Let’s talk about “city deals”. The Australian government is.
Its department of infrastructure website describes them as “a genuine partnership between the three levels of government and the community to work towards a shared vision for productive and liveable cities”.
The idea comes from the UK. There they award extra funding and special decision-making powers to local authorities who can demonstrate they will use them to boost economic growth.
So far Australia has had eight city deals, in Townsville, Launceston, western Sydney, Darwin, Hobart, Geelong, Adelaide, Perth and southeast Queensland.
This announcement about the western Sydney deal from federal urban infrastructure minister Alan Tudge and NSW minister Stuart Ayres is typical:
The Western Sydney Aerotropolis and Western Sydney International (Nancy-Bird Walton) Airport will attract infrastructure, investment and skilled jobs, and the benefits will flow into health and education, retail, hospitality and industrial activities that will power the region.
It’s one of 22 such announcements about the Western Sydney deal in the past two years.
The deal no vice-chancellor can refuse
Whatever their merits as a tool for planning, city deals are useful for making announcements about jobs, and also for spending money in electorates in which the government takes a special interest.
In western Sydney, four universities – one of them the University of Newcastle, which is hundreds of kilometres away – are being funded to develop a “Aerotropolis Multiversity”.
City deal funding is funding no university can resist, in part because it is now about the only way they can get money from the federal government for buildings.
The new Perth city deal requires Edith Cowan University to relocate to the central business district to “kickstart major projects in the city centre”.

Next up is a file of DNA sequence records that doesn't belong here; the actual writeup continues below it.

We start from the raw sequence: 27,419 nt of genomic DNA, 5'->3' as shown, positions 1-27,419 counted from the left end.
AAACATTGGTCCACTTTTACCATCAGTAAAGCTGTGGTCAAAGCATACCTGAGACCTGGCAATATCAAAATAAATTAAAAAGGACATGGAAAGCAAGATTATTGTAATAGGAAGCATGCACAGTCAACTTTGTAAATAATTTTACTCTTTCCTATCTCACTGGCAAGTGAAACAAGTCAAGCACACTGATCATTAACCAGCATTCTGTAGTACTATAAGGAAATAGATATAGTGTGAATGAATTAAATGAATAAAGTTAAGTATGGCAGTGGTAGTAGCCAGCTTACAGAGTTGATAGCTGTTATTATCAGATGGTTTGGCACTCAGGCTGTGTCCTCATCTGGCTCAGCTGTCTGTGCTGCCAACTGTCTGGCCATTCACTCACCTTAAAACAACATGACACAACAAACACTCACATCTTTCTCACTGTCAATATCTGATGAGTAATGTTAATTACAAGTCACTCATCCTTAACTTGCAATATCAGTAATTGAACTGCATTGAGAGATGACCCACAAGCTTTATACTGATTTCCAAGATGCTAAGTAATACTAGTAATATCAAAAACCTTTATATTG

It comes at an eye-watering cost of A$695 million. The university has to find $300 million. The federal government will provide $245 million.
The Western Australian government might come out ahead. It will contribute a $50 million CBD site it has had problems selling and take possession of the university’s Mt Lawley campus, just 5 kilometres north of the CDB, which it can use to expand the adjacent high school and sell what’s left for medium-density housing.
It has promised to use the proceeds to “underwrite” $100 million of the university’s costs, although whether this will be a loan or a grant is not clear.
Instead of being in a spacious campus that needs some renovation, 10,000 students will be in a vertical city building of the kind the University of Technology Sydney no longer uses for teaching, because of the difficulty of moving students between floors.
City buildings from Perth to Launceston
The first city deal was in Launceston. This involves moving part of the University of Tasmania’s campus from the suburb of Newnham to Inveresk, a site 5 km closer to the centre of Launceston.
It has many similarities to the Perth city deal, not the least being the university will have to do most of the heavy lifting, including bearing the risk of cost overruns.
There are rosy projections that the new site will attract more students, including internationals, but they run counter to the experience of the university’s School of Architecture and Design, which has experienced a catastrophic decline in enrolments despite being at Inveresk for many years.
In another part of the “Northern Transformation” project, the University of Tasmania is moving its Burnie operation from a 25-year-old campus at Mooreville Road 2 km to a new $85 million campus at West Park.
All up, the Northern Transformation project will cost the University of Tasmania more than $300 million, which at the moment it does not have.
Darwin is getting yet another CBD campus
A similar story is playing out in Darwin, where a new CBD campus for Charles Darwin University is being delivered 14 km from its main campus at Casuarina.
Authors: Geoff Hanmer, Adjunct Professor of Architecture, University of Adelaide